I'm Just Sayin'…#46
by Greg Manuel on February 4, 2009

Hey everybody!

Sorry I’m late, I had to pull myself away from the debates over at PulseWrestling.com and their Top 100 Wrestlers of the Modern EraHulk Hogan at Number Three? You’re KIDDING me, right?but then I remembered I’d best get back over here so I can bust y’all upside the head with this week’s edition of…

What looks to be the ultimate appeal of today’s Big Two mega-events is the volume of discussion and analysis they generate, and there is still plenty to discuss – and plenty of questions to ask - about FINAL CRISIS #7. As a matter of fact, if you’d been checking in periodically on last week’s column, you’ll see that Pulse Glazer and I were throwin’ down pretty heavy over in the Comments section! Seriously Aaron, we gotta hang out sometime – throw back a few, debate some comics, debate some wrestling, throw back a few more, maybe get into a fistfight…it’ll be a blast!

But before we get back into all of that, I wanna make a brief stop into some other news…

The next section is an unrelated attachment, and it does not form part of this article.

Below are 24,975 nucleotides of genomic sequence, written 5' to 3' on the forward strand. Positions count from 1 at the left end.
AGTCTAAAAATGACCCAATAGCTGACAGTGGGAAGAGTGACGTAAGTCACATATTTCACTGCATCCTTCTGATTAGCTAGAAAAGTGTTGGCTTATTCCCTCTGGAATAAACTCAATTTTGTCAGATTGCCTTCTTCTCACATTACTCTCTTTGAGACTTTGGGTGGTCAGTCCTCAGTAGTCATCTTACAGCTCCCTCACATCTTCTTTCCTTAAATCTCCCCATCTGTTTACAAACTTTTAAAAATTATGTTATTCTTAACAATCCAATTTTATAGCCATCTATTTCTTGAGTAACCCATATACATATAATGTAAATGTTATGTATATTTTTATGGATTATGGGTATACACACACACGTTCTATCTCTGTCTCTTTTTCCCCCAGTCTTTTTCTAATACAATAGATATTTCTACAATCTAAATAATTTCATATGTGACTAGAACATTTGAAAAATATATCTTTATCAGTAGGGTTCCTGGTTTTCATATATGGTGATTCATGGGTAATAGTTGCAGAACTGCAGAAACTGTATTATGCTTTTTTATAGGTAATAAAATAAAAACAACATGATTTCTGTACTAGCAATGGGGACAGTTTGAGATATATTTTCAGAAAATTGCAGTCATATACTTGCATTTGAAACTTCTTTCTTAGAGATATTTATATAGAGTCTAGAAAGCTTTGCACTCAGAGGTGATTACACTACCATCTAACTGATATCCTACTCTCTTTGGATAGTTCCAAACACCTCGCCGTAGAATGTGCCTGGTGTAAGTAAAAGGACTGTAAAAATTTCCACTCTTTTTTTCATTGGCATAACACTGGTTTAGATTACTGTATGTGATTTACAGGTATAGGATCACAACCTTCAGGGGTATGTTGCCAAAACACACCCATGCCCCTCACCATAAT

Let’s see, is there anything to discuss over in the Marvel world? Joe Quesada looks to be very happy with the slated director for the upcoming film adaptation of THE MIGHTY THOR. Newsarama.com is sporting a headline to that effect: Joe Quesada says director Kenneth Branagh gets it. I’m sure after directing, producing and/or starring in HAMLET for the twenty-four-hundredth time, that totally made Kenny B’s day…mmmmmnaaaah, that was too mean. What d’you think? Too mean?

Last week began the latest AMAZING SPIDER-MAN* storyarc, the title of which begs the question…

“Character Assassination:” Very late warning, or blatant taunt? It could really go either way, couldn’t it?

Man, Grant’s got us looking for subtext everywhere nowadays!

Probably the best news I’ve uncovered all week, courtesy of COMICS SHOULD BE GOOD:

Quoting Greg Burgas: A new ATOMIC ROBO series! On page 296 from Red 5 Comics! Just buy it already, will you?

Quoting Greg Manuel: SIR, YES SIR!! MORE ATOMIC ROBO PLEASE, SIR! *Ahem* Okay…I’m okay now. And with that, we return to FINAL CRISIS!

Aaron made a very good point about various representations throughout the event, including how Morrison set up Superman and his various analogues as “Fiction’s last line of defense…”

Led by the most recognizable Superman analogue of them all. Nice touch.

And the Monitors as “Editors and Readers refusing to think, refusing to put things together and trying to make changes as they see fit.”